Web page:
The Dish on Cookbooks
7/6/2017
Your ancestors didn't have a Martha Stewart or Betty Crocker to guide the way in the kitchen. Read on to discover the history of cookbooks.
Cookbooks weren’t widely used in the United States until the 19th century, and even then the recipes tended to be vague at best. Fannie Farmer’s Boston Cooking School Cookbook (1896) set a new trend for precise measurements and step-by-step instructions. A flood of cookbooks followed in the early 20th century, from promotional pieces for brands such as Coca-Cola and King Arthur Flour to community and church collections. Early editions of The Joy of Cooking and the Betty Crocker series appeared in the 1930s and quickly became kitchen staples. Use these resources to stir up your own culinary expedition:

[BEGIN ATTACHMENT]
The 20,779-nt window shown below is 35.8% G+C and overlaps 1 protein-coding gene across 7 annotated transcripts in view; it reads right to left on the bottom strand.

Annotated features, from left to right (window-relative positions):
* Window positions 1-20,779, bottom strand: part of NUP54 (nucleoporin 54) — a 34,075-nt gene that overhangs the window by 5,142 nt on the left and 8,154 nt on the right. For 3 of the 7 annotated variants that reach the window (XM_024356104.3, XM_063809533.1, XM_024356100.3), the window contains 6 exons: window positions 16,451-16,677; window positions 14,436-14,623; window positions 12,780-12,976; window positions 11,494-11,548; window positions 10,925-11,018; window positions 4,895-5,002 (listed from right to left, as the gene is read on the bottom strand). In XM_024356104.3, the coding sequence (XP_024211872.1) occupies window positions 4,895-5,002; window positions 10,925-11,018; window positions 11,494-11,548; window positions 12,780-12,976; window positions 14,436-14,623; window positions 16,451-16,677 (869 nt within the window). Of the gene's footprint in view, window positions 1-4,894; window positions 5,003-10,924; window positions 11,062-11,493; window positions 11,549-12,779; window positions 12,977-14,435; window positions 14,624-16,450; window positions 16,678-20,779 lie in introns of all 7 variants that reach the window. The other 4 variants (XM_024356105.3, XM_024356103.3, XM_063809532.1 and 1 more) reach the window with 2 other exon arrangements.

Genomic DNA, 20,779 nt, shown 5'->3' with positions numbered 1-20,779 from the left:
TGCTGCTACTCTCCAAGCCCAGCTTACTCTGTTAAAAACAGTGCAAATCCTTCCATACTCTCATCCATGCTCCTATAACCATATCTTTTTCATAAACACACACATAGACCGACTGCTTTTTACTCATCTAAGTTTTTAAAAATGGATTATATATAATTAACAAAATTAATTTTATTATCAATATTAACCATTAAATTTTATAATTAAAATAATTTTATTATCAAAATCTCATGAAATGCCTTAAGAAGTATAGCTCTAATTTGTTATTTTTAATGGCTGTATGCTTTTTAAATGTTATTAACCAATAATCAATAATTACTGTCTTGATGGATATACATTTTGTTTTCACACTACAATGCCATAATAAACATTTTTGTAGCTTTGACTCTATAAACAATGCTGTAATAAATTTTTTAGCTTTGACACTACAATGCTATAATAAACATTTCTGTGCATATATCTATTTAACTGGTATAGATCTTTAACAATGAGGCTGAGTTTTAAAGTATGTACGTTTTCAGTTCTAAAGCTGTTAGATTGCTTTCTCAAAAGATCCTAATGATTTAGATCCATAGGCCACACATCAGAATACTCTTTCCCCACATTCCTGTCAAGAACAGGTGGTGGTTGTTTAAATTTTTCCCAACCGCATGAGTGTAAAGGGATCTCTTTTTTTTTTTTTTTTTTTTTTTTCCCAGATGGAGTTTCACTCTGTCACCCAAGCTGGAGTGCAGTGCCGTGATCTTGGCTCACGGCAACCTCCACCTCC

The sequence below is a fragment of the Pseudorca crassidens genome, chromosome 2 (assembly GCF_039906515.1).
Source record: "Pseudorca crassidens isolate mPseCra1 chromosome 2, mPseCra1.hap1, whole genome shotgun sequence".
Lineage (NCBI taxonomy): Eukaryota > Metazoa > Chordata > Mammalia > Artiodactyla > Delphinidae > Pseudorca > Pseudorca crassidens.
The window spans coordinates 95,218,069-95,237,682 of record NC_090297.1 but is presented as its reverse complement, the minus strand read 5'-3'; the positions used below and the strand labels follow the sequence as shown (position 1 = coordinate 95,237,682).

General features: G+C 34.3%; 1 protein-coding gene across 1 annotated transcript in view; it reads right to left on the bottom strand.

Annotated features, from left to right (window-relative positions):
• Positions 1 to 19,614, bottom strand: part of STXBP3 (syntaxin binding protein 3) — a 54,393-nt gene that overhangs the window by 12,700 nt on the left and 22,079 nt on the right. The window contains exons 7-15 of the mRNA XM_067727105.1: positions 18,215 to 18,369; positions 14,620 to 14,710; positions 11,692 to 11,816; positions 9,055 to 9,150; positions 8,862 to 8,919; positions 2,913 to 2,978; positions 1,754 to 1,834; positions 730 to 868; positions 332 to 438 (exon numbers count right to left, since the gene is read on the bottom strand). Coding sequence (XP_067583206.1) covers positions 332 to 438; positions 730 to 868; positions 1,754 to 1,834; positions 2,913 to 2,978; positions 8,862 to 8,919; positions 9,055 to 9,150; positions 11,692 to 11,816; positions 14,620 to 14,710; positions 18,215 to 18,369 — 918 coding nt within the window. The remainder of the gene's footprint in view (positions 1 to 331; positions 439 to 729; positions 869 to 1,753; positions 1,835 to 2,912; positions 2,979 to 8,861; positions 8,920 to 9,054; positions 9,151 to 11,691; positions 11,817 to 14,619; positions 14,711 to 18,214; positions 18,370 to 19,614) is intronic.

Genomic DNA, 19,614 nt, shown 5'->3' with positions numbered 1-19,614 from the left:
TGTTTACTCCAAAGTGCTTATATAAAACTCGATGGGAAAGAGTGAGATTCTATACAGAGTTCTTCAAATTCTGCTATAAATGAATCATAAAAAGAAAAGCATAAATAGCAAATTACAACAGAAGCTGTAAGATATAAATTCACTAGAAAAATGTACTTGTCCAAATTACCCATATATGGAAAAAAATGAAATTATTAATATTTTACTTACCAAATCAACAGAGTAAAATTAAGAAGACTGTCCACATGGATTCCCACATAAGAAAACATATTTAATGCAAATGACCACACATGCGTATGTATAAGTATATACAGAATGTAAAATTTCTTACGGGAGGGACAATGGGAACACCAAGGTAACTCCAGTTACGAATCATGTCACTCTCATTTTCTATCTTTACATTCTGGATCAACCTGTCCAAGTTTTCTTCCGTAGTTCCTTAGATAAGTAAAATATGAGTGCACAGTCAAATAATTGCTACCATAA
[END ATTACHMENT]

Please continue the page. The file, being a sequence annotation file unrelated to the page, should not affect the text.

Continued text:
Food was a big part of our ancestors' lives! Learn about your family's culinary traditions and gather (and prepare) old recipes with help from our e-book From the Family Kitchen: Discover Your Food Heritage and Preserve Favorite Recipes.